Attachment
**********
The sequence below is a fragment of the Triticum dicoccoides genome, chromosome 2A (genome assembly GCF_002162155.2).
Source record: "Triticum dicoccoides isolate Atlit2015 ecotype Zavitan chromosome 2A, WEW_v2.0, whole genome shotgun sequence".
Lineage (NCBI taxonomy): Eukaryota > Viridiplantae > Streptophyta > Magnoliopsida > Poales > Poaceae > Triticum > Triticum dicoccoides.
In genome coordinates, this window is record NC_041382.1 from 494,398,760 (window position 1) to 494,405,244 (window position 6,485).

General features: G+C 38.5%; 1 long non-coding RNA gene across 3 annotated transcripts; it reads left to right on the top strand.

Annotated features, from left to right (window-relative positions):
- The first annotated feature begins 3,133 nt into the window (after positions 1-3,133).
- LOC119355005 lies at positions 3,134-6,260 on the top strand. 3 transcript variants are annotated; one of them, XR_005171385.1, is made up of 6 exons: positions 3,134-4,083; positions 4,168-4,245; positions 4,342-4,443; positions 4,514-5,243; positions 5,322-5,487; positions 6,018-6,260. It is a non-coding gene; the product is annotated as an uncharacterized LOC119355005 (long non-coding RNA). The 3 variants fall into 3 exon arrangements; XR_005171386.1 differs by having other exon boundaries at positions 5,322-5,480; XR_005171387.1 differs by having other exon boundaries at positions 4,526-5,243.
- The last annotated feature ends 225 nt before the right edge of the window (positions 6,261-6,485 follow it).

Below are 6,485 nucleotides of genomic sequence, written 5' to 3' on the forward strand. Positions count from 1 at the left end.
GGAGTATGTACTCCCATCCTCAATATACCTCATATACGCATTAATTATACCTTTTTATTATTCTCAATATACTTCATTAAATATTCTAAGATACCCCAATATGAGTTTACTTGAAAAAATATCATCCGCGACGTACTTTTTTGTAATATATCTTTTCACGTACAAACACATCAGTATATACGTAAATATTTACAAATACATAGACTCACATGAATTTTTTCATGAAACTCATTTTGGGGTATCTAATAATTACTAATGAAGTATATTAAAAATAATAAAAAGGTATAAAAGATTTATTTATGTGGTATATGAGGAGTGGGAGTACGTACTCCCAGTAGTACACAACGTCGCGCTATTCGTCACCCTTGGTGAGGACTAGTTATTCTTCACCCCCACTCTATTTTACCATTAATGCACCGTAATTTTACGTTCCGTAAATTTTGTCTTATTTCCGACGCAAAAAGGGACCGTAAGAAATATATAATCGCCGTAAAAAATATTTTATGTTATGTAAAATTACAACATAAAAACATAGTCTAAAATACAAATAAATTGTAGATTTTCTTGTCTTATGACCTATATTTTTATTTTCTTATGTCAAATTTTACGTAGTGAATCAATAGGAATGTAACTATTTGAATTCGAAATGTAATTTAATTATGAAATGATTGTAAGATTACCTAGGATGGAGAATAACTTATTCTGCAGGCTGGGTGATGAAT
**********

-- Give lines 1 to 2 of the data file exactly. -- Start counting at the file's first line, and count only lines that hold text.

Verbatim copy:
The sequence below is a fragment of the Triticum dicoccoides genome, chromosome 2A (genome assembly GCF_002162155.2).
Source record: "Triticum dicoccoides isolate Atlit2015 ecotype Zavitan chromosome 2A, WEW_v2.0, whole genome shotgun sequence".